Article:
I am currently doing some work using a categorical semantics of first-order logic. The specific semantics I am using is due to Andrew Pitts, as described in:

Categorical Logic, Andrew M. Pitts, chapter in the Handbook of Logic in Computer Science, Volume VI, 1995.

In this treatment, the syntax uses terms-in-context and formulae-in-context, instead of just terms and formulae. A context of a term is, loosely, the set of free variables in the term and their types. A formula in classical first-order logic is interpreted using a category $\mathcal{C}$ with finite products, and a contravariant functor $\mathit{Prop}_\mathcal{C}$ from $\mathcal{C}$ to the category of posets and monotone functions. Propositional connectives are characterized in terms of meets and joins in the category and (generalized) quantifiers arise as adjoints of projections.

This semantics has the property that over the category of sets, satisfaction agrees with satisfaction in the Tarskian sense. This property is important for the work I am doing.

Question. Is there a categorical treatment of (Monadic) Second-Order Logic with the same property? Ideally, a categorical semantics that is transparent in the sense that it is almost obvious that it agrees with the Tarskian semantics on the category of sets (or a Boolean topos, which I expect is what I need).

My impression is that the term higher-order in categorical logic typically applies to higher-order functions rather than uninterpreted predicates. Please let me know if this impression is incorrect.

For your information,I am aware that there are slightly different treatments of these concepts starting from Lawvere's Adjointness in Foundations paper and I've consulted the work of Makkai and Reyes, Lambek and Scott, Crole, course notes by Awodey and Bauer and the work of Pitts on Tripos theory.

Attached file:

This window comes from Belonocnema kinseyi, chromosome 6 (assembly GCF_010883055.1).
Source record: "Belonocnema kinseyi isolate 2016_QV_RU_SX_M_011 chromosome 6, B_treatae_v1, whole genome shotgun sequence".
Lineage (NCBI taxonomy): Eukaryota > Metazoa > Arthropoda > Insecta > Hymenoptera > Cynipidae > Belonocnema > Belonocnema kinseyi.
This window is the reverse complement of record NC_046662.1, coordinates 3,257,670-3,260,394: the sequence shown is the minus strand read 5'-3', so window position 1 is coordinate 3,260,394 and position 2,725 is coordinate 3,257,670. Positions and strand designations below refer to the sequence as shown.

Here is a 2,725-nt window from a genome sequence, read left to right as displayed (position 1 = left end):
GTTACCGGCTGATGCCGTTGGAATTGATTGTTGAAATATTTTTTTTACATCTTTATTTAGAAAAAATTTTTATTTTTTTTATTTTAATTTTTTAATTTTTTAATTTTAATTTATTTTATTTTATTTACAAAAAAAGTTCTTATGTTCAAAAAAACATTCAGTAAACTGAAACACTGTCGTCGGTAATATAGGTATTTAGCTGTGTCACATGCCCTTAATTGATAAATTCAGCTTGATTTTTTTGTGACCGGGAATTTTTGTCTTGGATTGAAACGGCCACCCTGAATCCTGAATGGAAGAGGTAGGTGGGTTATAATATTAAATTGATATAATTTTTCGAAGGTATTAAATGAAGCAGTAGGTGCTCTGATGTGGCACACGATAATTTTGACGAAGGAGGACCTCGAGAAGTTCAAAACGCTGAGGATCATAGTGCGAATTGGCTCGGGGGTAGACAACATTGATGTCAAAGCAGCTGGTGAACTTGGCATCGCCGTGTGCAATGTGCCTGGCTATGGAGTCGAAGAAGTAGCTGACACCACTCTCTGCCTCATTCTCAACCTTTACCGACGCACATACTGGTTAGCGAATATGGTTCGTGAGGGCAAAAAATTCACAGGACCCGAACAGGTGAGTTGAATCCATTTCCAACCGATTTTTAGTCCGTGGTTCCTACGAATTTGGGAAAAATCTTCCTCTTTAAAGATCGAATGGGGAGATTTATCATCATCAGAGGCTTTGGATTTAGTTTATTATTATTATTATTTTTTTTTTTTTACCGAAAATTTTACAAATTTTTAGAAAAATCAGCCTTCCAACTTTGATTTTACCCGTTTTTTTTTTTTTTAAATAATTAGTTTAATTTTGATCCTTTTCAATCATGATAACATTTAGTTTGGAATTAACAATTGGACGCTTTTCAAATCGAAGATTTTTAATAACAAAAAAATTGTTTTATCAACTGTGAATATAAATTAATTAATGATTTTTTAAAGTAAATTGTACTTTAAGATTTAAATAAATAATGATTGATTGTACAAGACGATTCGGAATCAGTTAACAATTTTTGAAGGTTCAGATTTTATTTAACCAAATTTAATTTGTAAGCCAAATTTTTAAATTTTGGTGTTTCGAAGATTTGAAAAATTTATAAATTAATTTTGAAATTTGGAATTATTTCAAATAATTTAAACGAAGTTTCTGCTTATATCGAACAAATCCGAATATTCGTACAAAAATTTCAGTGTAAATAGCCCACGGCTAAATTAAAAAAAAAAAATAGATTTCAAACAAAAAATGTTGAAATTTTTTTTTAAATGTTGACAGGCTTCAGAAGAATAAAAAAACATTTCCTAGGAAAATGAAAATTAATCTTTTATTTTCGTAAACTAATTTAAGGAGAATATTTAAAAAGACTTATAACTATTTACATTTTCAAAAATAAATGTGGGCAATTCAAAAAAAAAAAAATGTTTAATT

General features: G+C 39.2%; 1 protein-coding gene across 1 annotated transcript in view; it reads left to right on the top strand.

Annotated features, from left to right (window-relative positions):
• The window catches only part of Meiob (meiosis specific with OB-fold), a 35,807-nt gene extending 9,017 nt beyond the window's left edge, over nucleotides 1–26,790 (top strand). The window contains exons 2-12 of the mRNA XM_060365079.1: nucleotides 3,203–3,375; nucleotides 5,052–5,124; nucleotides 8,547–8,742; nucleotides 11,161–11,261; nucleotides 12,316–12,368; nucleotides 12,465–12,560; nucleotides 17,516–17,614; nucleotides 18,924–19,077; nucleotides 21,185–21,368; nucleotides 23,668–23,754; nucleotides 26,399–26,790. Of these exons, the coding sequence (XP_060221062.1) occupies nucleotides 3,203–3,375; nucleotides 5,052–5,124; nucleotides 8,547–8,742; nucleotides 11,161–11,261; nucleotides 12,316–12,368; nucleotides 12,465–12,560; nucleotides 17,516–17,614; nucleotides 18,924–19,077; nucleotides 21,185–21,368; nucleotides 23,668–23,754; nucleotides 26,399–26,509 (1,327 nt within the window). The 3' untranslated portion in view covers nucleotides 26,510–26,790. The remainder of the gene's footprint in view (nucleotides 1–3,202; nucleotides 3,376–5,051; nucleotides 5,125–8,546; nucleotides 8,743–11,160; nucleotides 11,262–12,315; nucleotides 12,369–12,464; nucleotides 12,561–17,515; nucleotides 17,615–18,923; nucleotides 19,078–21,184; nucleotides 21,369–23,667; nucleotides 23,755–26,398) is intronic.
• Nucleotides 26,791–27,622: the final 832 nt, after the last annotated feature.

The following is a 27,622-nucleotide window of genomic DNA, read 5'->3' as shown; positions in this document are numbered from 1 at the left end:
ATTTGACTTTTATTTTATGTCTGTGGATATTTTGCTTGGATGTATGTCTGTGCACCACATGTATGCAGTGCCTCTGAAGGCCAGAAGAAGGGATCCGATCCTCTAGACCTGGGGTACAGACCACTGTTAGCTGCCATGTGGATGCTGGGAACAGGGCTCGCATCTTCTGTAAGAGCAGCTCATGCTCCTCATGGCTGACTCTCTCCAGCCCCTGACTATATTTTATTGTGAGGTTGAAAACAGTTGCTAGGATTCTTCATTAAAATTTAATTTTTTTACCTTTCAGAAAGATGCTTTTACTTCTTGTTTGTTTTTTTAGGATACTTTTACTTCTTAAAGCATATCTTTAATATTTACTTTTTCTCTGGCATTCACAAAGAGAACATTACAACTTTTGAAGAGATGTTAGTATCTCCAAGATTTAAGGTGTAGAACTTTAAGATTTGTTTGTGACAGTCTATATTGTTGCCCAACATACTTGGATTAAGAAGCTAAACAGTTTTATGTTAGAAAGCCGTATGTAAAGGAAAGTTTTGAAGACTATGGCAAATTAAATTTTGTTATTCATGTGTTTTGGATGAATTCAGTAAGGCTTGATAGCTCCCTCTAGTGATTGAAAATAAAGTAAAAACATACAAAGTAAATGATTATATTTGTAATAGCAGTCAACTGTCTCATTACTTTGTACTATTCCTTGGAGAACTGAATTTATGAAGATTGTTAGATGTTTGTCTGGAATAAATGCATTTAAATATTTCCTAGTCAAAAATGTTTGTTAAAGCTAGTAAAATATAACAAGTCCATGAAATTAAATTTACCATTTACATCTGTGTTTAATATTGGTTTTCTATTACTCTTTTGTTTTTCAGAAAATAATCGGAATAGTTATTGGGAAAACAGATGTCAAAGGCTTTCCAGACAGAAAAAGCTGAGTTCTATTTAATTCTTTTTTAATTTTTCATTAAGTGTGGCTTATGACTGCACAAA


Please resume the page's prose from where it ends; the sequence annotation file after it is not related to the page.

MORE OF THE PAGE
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    $\begingroup$ It is possible to interpret the notion of an "object of truth values" in a topos, so function types also give predicate types. $\endgroup$
    – Zhen Lin
    Oct 24 '13 at 7:07

I think the main references for this are Jacobs's book Categorical Logic and Type Theory (Chapter 8), and also Crole's Categories for Types.

The rough idea is to do categorical logic over the `algebraic theory of types'. That is, you consider a category whose objects are finite products of a certain object $\mathit{Type}$, and whose morphisms $A \to \mathit{Type}$ are thought of as types with free type variables in $A$. Then, models are fibrations over such categories, of which you ask for more structure to be able to quantify over predicates. By carefully tuning what you demand, you may obtain quantification over all kinds of higher-order predicates, but there are ways of sticking to second-order logic.

Regarding your terminological question about the term `higher-order', I'd say `higher-order' refers both to higher-order functions and to quantification over higher-order predicates, as in, e.g., System $F\omega$. This is of course annoying.


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